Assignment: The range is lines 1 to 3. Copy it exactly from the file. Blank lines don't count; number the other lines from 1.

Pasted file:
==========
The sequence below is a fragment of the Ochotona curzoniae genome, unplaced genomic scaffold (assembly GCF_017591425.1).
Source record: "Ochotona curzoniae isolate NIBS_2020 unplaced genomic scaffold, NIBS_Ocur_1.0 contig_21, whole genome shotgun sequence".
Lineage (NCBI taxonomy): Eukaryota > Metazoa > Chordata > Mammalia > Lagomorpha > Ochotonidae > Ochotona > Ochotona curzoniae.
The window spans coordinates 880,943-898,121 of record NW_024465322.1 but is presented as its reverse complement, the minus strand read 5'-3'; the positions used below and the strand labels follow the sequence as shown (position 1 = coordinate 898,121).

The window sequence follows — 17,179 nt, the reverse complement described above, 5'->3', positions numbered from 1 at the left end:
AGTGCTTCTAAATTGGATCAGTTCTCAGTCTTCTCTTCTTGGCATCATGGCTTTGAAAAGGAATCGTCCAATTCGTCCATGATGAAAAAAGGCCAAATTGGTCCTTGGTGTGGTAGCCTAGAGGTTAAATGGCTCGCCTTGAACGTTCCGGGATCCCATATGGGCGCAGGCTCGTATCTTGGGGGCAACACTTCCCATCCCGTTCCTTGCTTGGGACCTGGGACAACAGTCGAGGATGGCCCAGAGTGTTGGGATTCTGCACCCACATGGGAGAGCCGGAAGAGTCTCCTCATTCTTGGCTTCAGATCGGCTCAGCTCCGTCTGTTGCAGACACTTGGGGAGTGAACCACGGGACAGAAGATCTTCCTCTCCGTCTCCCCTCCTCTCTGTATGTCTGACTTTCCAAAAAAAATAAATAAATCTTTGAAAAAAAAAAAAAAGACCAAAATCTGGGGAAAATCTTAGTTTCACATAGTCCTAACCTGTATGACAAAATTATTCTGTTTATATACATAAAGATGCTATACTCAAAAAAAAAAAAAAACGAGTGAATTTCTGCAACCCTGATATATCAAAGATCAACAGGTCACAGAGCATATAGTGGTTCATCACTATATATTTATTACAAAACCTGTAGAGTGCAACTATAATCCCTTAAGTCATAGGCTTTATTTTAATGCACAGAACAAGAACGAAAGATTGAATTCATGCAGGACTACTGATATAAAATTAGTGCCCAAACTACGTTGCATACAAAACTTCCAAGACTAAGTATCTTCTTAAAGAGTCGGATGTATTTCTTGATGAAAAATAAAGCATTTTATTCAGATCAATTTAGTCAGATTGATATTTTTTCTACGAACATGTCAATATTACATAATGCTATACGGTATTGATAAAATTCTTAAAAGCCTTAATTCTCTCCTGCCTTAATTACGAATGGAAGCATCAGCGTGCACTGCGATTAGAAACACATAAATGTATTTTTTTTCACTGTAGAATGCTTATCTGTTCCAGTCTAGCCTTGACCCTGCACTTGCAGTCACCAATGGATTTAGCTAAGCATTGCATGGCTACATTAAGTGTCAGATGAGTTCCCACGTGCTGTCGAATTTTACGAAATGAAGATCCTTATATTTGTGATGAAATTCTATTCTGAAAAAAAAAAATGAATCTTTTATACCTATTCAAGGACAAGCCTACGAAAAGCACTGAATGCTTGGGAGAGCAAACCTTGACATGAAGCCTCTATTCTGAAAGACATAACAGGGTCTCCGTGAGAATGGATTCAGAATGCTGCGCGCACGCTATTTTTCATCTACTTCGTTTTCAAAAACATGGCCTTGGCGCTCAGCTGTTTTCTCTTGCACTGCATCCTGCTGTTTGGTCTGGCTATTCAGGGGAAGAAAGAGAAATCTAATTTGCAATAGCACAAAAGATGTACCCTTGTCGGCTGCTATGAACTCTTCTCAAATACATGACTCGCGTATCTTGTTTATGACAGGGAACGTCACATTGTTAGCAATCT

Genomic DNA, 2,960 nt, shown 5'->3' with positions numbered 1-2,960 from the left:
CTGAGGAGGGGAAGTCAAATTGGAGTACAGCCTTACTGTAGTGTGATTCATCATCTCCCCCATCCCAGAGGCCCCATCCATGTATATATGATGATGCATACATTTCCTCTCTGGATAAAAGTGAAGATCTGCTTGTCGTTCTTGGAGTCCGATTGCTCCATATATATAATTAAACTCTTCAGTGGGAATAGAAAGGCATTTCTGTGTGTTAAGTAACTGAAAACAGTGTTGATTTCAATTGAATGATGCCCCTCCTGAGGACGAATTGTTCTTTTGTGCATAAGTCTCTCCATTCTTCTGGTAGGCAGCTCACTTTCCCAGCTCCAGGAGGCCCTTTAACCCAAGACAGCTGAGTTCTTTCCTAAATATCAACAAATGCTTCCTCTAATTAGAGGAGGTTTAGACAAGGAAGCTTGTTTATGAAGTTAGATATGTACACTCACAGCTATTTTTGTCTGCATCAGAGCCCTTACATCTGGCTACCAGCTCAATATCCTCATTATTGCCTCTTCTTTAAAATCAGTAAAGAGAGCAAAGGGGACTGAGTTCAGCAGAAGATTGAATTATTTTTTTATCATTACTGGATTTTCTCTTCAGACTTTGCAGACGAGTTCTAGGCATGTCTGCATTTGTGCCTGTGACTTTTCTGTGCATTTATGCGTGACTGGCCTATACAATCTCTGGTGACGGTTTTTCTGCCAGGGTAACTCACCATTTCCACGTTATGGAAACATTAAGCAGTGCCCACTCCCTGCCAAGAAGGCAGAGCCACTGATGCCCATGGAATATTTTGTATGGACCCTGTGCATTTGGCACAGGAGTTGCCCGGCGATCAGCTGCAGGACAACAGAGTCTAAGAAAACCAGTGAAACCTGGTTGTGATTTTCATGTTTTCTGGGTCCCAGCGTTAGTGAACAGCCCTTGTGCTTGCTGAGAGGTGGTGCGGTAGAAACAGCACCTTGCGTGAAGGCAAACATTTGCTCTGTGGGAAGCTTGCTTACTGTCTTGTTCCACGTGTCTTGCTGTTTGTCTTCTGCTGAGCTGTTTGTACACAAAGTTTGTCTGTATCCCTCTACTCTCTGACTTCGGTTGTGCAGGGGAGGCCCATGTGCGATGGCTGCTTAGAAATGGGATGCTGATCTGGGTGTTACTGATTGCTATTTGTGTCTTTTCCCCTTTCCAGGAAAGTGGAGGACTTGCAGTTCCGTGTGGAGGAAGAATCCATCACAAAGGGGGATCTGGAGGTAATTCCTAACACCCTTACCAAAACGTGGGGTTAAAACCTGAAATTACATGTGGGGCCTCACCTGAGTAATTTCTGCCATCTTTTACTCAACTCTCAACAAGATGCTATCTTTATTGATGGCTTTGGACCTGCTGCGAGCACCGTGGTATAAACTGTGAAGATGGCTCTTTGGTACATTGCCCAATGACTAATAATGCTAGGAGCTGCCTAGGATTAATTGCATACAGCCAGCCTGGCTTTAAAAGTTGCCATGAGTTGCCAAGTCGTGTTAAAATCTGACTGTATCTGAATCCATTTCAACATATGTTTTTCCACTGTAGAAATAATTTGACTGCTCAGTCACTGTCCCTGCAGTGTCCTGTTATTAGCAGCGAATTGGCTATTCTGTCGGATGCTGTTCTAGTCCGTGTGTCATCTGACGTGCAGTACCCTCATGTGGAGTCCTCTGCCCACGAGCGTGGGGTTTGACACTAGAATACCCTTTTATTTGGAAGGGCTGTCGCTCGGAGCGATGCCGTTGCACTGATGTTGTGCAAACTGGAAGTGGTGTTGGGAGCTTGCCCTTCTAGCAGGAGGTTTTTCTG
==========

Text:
The sequence below is a fragment of the Ochotona curzoniae genome, unplaced genomic scaffold (assembly GCF_017591425.1).
Source record: "Ochotona curzoniae isolate NIBS_2020 unplaced genomic scaffold, NIBS_Ocur_1.0 contig_21, whole genome shotgun sequence".
Lineage (NCBI taxonomy): Eukaryota > Metazoa > Chordata > Mammalia > Lagomorpha > Ochotonidae > Ochotona > Ochotona curzoniae.